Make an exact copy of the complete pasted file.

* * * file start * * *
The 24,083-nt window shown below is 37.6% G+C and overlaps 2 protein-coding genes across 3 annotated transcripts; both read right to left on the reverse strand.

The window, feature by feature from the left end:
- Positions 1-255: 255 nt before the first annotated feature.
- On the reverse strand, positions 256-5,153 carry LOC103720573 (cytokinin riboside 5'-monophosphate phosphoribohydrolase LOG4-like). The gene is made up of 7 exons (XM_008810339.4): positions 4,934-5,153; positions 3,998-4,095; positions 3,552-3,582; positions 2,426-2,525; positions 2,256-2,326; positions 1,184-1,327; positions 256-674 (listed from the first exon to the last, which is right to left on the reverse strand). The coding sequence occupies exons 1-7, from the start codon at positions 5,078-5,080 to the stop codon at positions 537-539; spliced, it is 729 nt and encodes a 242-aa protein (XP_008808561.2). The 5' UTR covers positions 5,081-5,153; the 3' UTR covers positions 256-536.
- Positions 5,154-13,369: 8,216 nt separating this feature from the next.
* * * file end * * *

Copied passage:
The 24,083-nt window shown below is 37.6% G+C and overlaps 2 protein-coding genes across 3 annotated transcripts; both read right to left on the reverse strand.

The window, feature by feature from the left end:
- Positions 1-255: 255 nt before the first annotated feature.
- On the reverse strand, positions 256-5,153 carry LOC103720573 (cytokinin riboside 5'-monophosphate phosphoribohydrolase LOG4-like). The gene is made up of 7 exons (XM_008810339.4): positions 4,934-5,153; positions 3,998-4,095; positions 3,552-3,582; positions 2,426-2,525; positions 2,256-2,326; positions 1,184-1,327; positions 256-674 (listed from the first exon to the last, which is right to left on the reverse strand). The coding sequence occupies exons 1-7, from the start codon at positions 5,078-5,080 to the stop codon at positions 537-539; spliced, it is 729 nt and encodes a 242-aa protein (XP_008808561.2). The 5' UTR covers positions 5,081-5,153; the 3' UTR covers positions 256-536.
- Positions 5,154-13,369: 8,216 nt separating this feature from the next.